This is a "package" of honeybees, about 7000 busy girls, give or take a few dozen. You can see a few rebels on the outside, and that dark mass on the inside is a moving mass of live honeybees eager to set up housekeeping and get to work.
We got 2 packages with 2 pounds of bees each, and I moved them into their new homes over the weekend. Each new colony has its own hive home, like this one.
A look inside the package, before I emptied the honeybees into their new digs...
Of the 7000+ bees inside, nearly all are females but only ONE is the QUEEN! Each honeybee colony has only one queen, and she is one special gal. She comes in her own cage and the bees will gradually release her by eating through the marshmallow "cork" in the end of the cage. This is a young newly-mated queen, ready to start laying eggs. She looks like her sisters, but her abdomen is longer. As she ages (a good queen can live for 5 years or so!) she will grow longer and become even more easily distinguishable.
Do not underestimate the value of a queen honeybee. A new queen costs $40 and upwards to purchase. But she's worth her weight in golden honey!!!
I bet you didn't know that honeybees had all different sorts of pedigrees, did you? There are several genetic strains of bees to choose from...in recent years we've had Italian queens and Carniolan queens, each type bred to enhance favorable characteristics and traits. This year we are trying a new (to us) queen breed, called Saskatraz queens. We are hoping they are gentle, prolific egg producers, and hardy to survive our harsh winters. Time will tell...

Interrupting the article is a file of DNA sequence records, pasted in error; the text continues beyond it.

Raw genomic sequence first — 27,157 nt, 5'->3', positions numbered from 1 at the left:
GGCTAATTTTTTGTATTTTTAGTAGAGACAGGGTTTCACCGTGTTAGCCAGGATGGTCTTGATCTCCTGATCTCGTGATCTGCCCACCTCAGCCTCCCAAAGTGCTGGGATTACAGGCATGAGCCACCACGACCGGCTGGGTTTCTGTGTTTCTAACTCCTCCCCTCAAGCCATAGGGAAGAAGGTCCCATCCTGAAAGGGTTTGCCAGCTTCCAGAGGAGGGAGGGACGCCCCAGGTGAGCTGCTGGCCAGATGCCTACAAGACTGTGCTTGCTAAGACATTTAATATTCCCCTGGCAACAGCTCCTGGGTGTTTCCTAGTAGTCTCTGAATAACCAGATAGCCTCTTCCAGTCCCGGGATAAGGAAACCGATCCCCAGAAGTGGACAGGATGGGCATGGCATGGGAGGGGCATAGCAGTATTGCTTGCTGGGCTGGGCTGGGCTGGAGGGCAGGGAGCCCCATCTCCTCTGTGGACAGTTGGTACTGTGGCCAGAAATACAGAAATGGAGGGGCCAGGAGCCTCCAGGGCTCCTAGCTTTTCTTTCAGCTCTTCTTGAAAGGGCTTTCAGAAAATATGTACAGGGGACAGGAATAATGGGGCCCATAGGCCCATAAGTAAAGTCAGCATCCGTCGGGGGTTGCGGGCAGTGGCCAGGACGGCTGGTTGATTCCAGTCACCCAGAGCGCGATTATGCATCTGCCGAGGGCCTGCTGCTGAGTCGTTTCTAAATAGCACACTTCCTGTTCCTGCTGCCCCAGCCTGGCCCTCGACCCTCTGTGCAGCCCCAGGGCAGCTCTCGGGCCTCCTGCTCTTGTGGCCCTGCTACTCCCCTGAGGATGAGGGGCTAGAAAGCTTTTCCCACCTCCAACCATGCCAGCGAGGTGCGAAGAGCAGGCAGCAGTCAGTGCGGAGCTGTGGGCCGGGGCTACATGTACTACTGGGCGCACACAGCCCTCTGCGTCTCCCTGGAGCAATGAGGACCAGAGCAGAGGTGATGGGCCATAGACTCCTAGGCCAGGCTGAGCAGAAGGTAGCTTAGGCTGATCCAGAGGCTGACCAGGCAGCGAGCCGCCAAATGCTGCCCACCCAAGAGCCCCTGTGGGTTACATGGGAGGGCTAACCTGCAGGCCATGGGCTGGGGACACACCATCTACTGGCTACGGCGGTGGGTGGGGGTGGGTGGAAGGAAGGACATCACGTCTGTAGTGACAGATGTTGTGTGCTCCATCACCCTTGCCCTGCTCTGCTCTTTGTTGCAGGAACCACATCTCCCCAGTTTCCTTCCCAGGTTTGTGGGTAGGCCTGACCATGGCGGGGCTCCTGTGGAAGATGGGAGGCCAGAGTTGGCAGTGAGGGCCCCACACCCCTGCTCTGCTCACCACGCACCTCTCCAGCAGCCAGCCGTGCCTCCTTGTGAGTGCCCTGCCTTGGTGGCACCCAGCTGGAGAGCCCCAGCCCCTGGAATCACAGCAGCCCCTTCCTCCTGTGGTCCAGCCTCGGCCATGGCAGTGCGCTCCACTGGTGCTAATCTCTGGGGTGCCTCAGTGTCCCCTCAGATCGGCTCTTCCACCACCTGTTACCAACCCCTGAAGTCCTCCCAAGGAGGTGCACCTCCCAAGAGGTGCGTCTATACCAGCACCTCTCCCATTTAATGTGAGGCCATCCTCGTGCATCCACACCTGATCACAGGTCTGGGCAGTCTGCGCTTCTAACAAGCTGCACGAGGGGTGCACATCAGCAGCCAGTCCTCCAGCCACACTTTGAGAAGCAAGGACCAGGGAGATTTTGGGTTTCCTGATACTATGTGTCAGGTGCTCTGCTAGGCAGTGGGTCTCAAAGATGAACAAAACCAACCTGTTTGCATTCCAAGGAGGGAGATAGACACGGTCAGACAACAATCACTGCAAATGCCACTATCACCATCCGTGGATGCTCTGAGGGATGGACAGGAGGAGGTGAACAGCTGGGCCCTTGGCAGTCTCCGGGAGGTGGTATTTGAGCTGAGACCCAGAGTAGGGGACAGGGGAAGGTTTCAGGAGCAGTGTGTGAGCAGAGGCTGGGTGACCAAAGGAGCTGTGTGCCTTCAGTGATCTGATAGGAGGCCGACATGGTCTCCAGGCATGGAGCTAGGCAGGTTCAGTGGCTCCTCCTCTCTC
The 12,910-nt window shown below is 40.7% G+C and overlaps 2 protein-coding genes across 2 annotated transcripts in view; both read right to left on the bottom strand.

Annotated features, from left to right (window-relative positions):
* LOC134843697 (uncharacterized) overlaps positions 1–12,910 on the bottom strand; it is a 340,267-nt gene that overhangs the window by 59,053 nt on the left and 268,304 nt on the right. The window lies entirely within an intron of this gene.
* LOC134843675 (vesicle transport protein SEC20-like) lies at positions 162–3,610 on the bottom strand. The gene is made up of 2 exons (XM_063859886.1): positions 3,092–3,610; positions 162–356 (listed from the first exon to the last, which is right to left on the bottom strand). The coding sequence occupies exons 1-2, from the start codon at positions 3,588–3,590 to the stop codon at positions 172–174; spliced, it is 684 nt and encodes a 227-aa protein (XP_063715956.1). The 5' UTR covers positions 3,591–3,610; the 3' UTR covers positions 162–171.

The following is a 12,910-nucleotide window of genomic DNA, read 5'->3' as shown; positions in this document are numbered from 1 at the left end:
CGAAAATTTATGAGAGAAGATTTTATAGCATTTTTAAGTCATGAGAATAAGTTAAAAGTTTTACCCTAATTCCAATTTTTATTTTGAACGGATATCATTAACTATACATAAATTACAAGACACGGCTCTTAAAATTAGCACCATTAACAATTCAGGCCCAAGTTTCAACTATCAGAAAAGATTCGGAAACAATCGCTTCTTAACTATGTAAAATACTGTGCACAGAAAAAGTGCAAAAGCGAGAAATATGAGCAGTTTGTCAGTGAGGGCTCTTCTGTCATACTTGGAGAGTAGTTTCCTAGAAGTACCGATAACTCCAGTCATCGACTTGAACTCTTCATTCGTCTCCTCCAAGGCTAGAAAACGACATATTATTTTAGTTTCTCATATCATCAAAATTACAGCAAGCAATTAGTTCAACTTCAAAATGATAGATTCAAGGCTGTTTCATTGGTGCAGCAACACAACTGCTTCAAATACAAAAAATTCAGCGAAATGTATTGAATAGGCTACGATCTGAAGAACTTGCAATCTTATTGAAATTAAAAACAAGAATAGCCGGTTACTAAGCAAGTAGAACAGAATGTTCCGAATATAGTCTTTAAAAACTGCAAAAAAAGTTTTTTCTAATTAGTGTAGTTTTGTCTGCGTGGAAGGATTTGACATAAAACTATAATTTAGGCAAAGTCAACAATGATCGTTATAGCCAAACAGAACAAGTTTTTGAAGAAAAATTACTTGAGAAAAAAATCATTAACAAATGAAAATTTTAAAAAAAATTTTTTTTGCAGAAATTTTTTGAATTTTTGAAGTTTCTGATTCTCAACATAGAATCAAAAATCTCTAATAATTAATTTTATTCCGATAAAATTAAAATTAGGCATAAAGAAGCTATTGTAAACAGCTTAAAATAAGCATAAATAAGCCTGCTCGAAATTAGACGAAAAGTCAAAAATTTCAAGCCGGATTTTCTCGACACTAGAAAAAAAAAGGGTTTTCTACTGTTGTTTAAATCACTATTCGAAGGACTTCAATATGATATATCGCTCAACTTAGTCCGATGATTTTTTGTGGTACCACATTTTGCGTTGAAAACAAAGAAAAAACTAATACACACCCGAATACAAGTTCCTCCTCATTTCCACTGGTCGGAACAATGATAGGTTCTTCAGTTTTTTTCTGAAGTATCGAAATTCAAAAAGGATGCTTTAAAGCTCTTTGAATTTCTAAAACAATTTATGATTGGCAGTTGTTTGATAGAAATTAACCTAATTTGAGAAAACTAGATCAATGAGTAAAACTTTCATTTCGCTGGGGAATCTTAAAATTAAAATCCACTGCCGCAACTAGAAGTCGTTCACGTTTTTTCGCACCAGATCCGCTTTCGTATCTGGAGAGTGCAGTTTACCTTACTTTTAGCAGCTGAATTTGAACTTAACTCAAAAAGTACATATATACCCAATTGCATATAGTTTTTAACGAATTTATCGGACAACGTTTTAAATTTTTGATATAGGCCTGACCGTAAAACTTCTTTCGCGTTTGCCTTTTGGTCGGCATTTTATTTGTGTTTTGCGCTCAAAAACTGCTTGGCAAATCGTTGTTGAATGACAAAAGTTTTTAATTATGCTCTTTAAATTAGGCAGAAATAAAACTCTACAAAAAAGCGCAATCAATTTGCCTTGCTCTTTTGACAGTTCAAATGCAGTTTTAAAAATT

The girls had already begun building comb inside the package. Amazing architects they are, creating perfect hexagonal cells that they will use to rear baby bees (brood) and store pollen and honey.
Soon after I dumped the bees into the hive, they began to crawl onto the frames of foundation that will be the base of the waxen cell walls of their colony.
It won't take long before they have built honeycomb and the queen can begin her lifelong job of laying eggs, day in and day out. She will hopefully never leave the hive, but for the rest of her lifetime produce eggs that will hatch into larvae that will grow and transform into many generations of new honeybees.
As the days lengthen and warm, they'll be buzzing all over the place from sunrise to sunset, collecting nectar and pollinating plants along the way.
...girls of summer.